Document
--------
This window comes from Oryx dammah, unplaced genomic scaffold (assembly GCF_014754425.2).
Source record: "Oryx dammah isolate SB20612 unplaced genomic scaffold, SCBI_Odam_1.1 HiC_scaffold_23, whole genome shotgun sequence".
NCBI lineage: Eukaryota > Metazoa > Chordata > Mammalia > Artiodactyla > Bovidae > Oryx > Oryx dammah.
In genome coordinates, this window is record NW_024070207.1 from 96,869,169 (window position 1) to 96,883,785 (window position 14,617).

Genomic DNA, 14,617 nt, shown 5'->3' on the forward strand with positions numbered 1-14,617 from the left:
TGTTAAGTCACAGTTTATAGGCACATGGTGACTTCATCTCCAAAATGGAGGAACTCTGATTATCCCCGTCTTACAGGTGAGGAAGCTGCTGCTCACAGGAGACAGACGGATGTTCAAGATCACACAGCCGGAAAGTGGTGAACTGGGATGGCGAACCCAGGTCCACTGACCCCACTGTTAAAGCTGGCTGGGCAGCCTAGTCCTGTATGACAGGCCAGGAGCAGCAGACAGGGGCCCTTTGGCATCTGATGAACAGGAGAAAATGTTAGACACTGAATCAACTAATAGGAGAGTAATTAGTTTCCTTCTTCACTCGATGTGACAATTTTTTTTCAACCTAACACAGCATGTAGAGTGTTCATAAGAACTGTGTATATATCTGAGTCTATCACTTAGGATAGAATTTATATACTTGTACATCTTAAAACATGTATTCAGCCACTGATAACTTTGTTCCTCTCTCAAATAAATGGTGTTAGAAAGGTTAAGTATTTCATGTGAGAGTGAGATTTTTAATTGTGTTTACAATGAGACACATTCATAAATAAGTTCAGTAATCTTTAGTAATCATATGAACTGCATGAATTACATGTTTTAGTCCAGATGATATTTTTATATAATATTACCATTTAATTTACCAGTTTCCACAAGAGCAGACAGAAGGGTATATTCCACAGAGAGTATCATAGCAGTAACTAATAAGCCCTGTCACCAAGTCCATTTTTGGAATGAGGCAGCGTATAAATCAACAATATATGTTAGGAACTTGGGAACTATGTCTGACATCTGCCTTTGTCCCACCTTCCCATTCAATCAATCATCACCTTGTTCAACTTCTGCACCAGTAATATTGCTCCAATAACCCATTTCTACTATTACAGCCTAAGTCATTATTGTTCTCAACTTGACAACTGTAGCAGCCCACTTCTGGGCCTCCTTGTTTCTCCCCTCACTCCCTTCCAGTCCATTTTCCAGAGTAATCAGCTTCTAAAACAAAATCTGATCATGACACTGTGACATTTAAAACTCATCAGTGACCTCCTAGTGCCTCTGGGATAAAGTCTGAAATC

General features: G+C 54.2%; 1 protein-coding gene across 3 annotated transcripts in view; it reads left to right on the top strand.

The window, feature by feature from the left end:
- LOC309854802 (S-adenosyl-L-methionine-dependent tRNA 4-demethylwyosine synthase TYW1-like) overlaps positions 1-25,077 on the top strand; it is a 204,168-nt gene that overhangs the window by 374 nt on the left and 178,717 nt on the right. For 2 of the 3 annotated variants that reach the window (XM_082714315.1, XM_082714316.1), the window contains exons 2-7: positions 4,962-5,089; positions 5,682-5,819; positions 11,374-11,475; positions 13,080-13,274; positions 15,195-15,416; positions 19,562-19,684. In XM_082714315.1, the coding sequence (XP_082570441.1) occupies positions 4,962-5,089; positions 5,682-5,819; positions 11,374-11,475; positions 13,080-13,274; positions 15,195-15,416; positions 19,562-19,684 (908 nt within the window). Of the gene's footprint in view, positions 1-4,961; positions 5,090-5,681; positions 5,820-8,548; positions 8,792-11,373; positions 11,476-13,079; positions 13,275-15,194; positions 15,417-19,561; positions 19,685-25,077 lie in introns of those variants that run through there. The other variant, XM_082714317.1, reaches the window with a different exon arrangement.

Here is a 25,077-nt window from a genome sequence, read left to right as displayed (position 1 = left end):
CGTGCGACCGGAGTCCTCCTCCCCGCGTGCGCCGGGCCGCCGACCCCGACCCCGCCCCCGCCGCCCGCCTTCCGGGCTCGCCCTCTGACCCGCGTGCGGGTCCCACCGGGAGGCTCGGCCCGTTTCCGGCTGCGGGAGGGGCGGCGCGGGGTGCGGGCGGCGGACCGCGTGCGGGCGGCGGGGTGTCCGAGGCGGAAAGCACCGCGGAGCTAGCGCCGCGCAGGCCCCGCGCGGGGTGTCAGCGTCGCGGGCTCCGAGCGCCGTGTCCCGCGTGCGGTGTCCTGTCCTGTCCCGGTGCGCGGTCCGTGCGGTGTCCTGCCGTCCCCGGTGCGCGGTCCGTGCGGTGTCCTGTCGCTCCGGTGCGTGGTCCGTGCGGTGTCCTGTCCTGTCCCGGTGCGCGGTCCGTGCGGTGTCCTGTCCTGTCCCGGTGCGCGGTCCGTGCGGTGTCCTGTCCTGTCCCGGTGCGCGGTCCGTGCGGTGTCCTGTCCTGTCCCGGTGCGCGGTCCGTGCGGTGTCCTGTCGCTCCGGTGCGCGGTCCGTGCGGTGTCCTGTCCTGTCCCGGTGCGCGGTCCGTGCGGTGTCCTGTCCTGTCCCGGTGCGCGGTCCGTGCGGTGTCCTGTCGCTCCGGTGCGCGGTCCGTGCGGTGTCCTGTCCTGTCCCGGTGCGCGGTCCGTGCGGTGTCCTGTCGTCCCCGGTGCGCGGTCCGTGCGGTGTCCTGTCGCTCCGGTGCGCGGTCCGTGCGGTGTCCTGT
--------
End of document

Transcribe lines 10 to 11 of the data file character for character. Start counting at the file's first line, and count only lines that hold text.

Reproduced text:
Here is a 25,077-nt window from a genome sequence, read left to right as displayed (position 1 = left end):
CGTGCGACCGGAGTCCTCCTCCCCGCGTGCGCCGGGCCGCCGACCCCGACCCCGCCCCCGCCGCCCGCCTTCCGGGCTCGCCCTCTGACCCGCGTGCGGGTCCCACCGGGAGGCTCGGCCCGTTTCCGGCTGCGGGAGGGGCGGCGCGGGGTGCGGGCGGCGGACCGCGTGCGGGCGGCGGGGTGTCCGAGGCGGAAAGCACCGCGGAGCTAGCGCCGCGCAGGCCCCGCGCGGGGTGTCAGCGTCGCGGGCTCCGAGCGCCGTGTCCCGCGTGCGGTGTCCTGTCCTGTCCCGGTGCGCGGTCCGTGCGGTGTCCTGCCGTCCCCGGTGCGCGGTCCGTGCGGTGTCCTGTCGCTCCGGTGCGTGGTCCGTGCGGTGTCCTGTCCTGTCCCGGTGCGCGGTCCGTGCGGTGTCCTGTCCTGTCCCGGTGCGCGGTCCGTGCGGTGTCCTGTCCTGTCCCGGTGCGCGGTCCGTGCGGTGTCCTGTCCTGTCCCGGTGCGCGGTCCGTGCGGTGTCCTGTCGCTCCGGTGCGCGGTCCGTGCGGTGTCCTGTCCTGTCCCGGTGCGCGGTCCGTGCGGTGTCCTGTCCTGTCCCGGTGCGCGGTCCGTGCGGTGTCCTGTCGCTCCGGTGCGCGGTCCGTGCGGTGTCCTGTCCTGTCCCGGTGCGCGGTCCGTGCGGTGTCCTGTCGTCCCCGGTGCGCGGTCCGTGCGGTGTCCTGTCGCTCCGGTGCGCGGTCCGTGCGGTGTCCTGT